Seafaring Businessman Johnson Leads Aid Voyage to Dominica

September 27, 2015 4 min read

Seafaring Businessman Johnson Leads Aid Voyage to Dominica

Following the recent devastation of Dominica by tropical storm Erika, local sailor and businessman Paul Johnson, was among Barbadians moved to take quick action.

His sense of urgency was amplified even further after he received a call from an old friend and sailing colleague in the wake of the Wednesday, August 26 disaster, vividly describing the destruction that Erika had wreaked on the Nature Isle of the Caribbean.

Johnson's immediate and empathetic response would lead to a successful trip â undertaken with the full backing of his brother, Harris Paints' Chairman, Ralph Johnson that would be responsible for putting much needed supplies on the ground in Dominica just days after the storm.

The call from a fellow sailor had come early as people in neighbouring islands were just becoming aware of the extent of the damage. By Saturday, having cemented his plan, Johnson recounted how his mind raced thinking of how to execute the hastily arranged voyage. "I knew time was of the essence and we had to get moving quickly," he said.

Just two days later, at 4:30 on a hazy Monday afternoon, Johnson having made some calls of his own would depart en route to Dominica with a capable crew of four including himself, on an "overloaded" vessel, the 46ft Bertram Sport Fisher named "Shooter", which is owned by the Johnson brothers.

The other crew members, "trusted seamen" Mark Gentlin, Denis Richardson and Clint Brooks, were "more than enough" for a successful 43-hour round-trip between the islands, 37 of which would be at sea. "They had all immediately said yes and I was grateful because I trust those guys," said Johnson.

As for Shooter, she was packed to capacity with as much food, water and medical supplies as was safely possible, with Johnson noting he was moved by the overwhelming support that poured in particular from Ralph "Bizzy" Williams, Greg Ward and his own brother Ralph, once word had spread of the impending trip to Roseau.

"My phone started ringing off the hook. Everyone wanted to send something and we were determined to take as much as we could. People literally turned up at the dock with supplies and some even wrote names and addresses hoping that their package would reach the intended persons on the other side. In the end we loaded 175 cases of water, 300 cases of canned goods, a palette of dry goods, solar-powered lamps, emergency medical kits, baby supplies including food and diapers, along with water filters and purification tablets. It took three flat-bed trucks, a pick-up, and a transit van to freight the stuff,"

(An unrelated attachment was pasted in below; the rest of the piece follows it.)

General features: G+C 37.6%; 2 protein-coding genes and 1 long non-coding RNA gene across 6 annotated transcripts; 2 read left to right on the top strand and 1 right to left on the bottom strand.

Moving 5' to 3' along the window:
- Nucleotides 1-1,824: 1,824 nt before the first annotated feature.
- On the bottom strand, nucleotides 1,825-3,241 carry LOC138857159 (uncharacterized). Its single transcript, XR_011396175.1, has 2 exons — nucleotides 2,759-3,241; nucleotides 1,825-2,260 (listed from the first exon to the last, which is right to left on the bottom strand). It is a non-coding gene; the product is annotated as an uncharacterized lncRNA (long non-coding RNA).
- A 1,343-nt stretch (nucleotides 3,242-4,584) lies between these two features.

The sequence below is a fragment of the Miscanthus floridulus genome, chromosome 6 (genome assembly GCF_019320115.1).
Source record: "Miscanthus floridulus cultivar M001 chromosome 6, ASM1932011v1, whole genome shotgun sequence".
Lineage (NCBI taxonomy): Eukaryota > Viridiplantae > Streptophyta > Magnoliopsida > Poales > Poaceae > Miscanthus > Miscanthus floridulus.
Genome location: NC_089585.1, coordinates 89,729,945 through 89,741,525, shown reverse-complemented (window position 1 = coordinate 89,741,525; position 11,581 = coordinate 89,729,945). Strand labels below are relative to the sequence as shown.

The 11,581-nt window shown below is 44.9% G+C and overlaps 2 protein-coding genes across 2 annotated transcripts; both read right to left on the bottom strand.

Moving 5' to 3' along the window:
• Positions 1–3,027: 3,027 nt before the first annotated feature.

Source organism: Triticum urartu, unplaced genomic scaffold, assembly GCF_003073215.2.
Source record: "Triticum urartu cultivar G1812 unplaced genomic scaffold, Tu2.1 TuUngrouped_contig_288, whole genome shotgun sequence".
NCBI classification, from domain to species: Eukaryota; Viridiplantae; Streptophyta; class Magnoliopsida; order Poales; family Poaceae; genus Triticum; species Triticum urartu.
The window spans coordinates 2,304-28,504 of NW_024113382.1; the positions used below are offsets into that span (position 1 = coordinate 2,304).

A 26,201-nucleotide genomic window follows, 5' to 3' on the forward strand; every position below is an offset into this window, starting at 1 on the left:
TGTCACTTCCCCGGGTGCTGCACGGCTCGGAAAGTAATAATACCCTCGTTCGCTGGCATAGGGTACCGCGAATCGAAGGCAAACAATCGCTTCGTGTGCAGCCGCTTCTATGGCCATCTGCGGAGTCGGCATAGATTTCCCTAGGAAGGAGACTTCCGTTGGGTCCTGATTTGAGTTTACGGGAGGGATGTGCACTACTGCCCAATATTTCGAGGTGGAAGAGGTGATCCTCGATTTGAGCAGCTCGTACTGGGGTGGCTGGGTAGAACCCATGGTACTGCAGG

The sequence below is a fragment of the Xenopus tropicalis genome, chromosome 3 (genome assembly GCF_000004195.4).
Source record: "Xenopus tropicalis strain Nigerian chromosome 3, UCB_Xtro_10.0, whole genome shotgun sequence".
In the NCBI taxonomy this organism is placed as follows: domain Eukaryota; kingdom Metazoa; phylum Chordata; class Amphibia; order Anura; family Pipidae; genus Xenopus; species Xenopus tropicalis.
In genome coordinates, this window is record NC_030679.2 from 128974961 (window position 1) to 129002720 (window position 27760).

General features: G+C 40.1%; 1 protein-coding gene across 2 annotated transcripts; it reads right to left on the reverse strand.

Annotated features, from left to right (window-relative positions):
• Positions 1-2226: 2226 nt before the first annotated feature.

While noting the trip across to Dominica seemed uneventful in calm conditions, Johnson said they were at the time unaware of developments that would later lead to some surprises on the return leg.

"The boat was laden and heavy with fuel and supplies, so we had to be extremely careful as we made our way across. But those guys were something else, having given up their sleeping quarters so that we could take more supplies with us. We had to take turns sleeping in a passageway because there was no more room left on the boat,"

Arrangements had been made for a reception by a team from Harris Paints, and after eighteen hours at sea, Johnson and his crew were met dockside by Roseau Harbour Officials and the staff from Harris Paints Dominica.

"The team from Harris Paints were incredible. Just to get down to the dock would have been a huge task for them. They were very gracious and sent their thanks to Barbados," Johnson said.

There would be further challenges in store for Shooter and Crew beginning with how to successfully refuel for the return leg without power, which led to an ingenious design with the fuel being gravity-fed from atop a lift truck. The journey back to Barbados turned out to be quite eventful, with a damaged exhaust keeping things interesting, and even raising concern that the boat was sinking at one point. Shooter's lifeboat, which also had supplies packed for the relief mission, was accidentally damaged during offloading and was partially deflated during the trip back.

"We had a small but experienced crew, and those concerns were quickly rectified, and we had all the regulation safety equipment on board, so we weren't unduly worried. All in all, we were happy that everything was delivered and we made it back in one piece," said Johnson.

"I must thank all the wonderful people who helped me to take such a large and meaningful quantity of relief supplies to Dominica and I am so grateful for the selfless acts of kindness shown by everyone involved especially the crew, Clint, Marc and Denis, as well as Jimmy White and Allan Burkett who helped so much. Our gratitude must also go to Harris Paints, Chickmont Foods, Williams Industries, Pauls Enterprises, Forde's Auto, Atlantic Marketing, TMR, Collins Limited, Goddards Enterprises Limited, Cenvet Inc, and the Dominica Relief Fund, along with the many other individuals who contributed towards the success of this trip. We now urge Barbadians to continue to pray for the full recovery of Dominica," (PR)